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Psychotherapy Casebook

Living With a Chronic Illness

Donald L. Courtney, MD, and Dean Schuyler, MD

Published: October 27, 2011

Editor’s Note

Through this column, we hope that practitioners in general medical settings will gain a more complete knowledge of the many patients who are likely to benefit from brief psychotherapeutic interventions. A close working relationship between primary care and psychiatry can serve to enhance patient outcome.

Dr Schuyler is a psychiatrist with a part-time private practice and a part-time job on the Geriatric Unit at the Ralph H. Johnson Veterans Administration Medical Center, Charleston, South Carolina. Dr Courtney is chief of Geriatrics and Extended Care at the Ralph H. Johnson Veterans Administration Medical Center in Charleston, South Carolina.

Corresponding author: Dean Schuyler, MD, Geriatrics/Extended Care, Ralph H. Johnson Veterans Administration Medical Center, Charleston, SC 29401 (

Potential conflicts of interest: None reported.

Funding/support: None reported.

Disclaimer: The views herein are those of the authors and do not necessarily reflect the views of the Veterans Administration.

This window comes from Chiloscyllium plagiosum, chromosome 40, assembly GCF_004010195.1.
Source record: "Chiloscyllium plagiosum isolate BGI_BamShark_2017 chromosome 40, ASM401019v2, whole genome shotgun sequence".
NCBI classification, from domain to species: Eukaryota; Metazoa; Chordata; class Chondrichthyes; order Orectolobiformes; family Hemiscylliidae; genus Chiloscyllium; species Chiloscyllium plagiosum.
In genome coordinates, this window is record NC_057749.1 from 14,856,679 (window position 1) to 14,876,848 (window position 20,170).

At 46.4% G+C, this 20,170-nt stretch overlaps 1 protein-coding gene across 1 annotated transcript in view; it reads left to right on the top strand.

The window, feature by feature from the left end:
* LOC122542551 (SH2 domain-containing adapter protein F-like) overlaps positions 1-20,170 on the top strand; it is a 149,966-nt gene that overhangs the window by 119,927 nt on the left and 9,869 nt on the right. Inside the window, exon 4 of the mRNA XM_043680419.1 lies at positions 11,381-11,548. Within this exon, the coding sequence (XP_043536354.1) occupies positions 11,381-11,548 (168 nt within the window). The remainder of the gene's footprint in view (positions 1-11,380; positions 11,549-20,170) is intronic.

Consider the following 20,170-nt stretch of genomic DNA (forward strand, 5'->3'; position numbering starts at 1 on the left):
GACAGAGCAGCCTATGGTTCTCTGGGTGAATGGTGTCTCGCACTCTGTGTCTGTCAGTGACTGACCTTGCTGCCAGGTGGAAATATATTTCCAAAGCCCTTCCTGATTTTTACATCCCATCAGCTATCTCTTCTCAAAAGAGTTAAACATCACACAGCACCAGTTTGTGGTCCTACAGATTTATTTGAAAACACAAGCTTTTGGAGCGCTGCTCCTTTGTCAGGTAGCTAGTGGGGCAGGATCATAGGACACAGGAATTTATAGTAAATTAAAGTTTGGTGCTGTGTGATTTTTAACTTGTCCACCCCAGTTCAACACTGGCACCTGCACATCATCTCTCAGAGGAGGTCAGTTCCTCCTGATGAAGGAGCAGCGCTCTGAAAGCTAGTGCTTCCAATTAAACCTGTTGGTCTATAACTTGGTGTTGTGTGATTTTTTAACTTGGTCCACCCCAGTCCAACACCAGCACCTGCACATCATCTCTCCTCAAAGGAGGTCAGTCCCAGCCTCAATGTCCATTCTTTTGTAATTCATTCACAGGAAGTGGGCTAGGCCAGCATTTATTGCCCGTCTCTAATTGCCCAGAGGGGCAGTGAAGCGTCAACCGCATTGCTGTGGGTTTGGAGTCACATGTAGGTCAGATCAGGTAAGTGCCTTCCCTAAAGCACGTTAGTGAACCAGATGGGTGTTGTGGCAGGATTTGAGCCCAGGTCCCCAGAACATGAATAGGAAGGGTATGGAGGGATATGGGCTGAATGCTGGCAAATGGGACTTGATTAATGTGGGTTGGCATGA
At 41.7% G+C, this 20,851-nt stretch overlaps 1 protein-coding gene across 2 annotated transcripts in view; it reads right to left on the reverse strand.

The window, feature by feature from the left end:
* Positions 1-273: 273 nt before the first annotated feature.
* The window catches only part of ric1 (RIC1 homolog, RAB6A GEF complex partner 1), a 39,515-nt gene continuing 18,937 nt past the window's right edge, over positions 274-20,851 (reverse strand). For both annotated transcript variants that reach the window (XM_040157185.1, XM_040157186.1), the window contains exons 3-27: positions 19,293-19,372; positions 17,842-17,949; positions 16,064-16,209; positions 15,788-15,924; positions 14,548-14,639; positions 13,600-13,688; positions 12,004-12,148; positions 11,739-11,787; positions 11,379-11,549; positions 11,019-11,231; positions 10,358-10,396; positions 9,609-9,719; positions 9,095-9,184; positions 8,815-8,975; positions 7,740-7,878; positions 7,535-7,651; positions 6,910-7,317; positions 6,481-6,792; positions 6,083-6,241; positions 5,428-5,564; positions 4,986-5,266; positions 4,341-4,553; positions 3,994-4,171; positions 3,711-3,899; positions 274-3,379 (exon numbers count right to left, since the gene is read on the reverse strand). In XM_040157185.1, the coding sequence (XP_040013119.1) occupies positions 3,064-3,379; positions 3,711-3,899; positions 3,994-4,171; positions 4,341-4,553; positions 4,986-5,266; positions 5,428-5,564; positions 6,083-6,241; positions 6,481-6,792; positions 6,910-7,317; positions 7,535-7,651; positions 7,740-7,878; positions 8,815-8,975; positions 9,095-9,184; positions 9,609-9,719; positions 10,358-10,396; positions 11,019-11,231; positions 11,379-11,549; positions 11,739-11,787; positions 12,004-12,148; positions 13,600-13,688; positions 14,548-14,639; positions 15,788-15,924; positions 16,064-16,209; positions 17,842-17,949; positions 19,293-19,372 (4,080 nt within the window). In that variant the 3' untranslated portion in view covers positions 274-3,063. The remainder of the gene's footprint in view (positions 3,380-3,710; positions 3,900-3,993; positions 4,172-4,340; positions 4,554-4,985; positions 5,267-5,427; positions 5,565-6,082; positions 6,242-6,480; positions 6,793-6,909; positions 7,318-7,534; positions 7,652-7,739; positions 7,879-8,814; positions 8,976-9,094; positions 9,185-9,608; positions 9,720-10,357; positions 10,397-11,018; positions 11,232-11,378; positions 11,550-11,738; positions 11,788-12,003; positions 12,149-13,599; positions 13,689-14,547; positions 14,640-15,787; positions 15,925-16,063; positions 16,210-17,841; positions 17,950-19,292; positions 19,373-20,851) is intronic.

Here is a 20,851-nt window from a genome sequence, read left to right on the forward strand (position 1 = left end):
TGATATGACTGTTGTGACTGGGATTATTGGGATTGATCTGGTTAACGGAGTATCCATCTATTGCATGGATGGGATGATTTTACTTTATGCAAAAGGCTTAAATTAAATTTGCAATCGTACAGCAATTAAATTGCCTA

Living With a Chronic Illness

As our country ages (and as we get older), it seems that there are more and more people living with a chronic illness. An effective strategy for thinking about life events would allow the chronically ill patient to focus on his or her disease and its treatment only just prior to a medical appointment. It would be reasonable also for him or her to consider the illness whenever symptoms appear that require interpretation or action. It would be ideal, however, for the patient to “forget about the illness” for the remainder of his/her time.

Unfortunately, a more usual approach is for the patient to think about the illness on multiple occasions and to spend time asking a number of “what-ifs” related to its course and effects. In addition, whenever there is a distressing symptom, the patient will typically try to attribute the symptom to the chronic illness. This approach can lead to a disrupted life experience in which the illness is the patient’s constant focus. It can interrupt sleep, diminish the pursuit of usual interests, and lead to weight changes, energy changes, and memory loss as well as severely affect mood. Clinical depression can result.

A critical turning point in adaptation would have the patient focus on his or her role in this process. “It isn’ t happening to me, rather I am making it happen,” would illustrate the hoped-for transition. This problem captures the essence of the psychological challenge (alongside the physical challenge) offered by the subject of our case presentation. As is often the case, the patient’s spouse was a partner in the enterprise and benefited from being engaged with him in the solution.

Case Presentation (Dr Schuyler)

Mr A is a 50-year-old man, married for 30 years, with 2 adult married daughters. There is no history of hypertension, heart attack, or emphysema. He smoked cigarettes briefly but stopped entirely 20 years ago. Alcohol (wine) is an occasional indulgence, but there have been no alcohol problems or intoxication.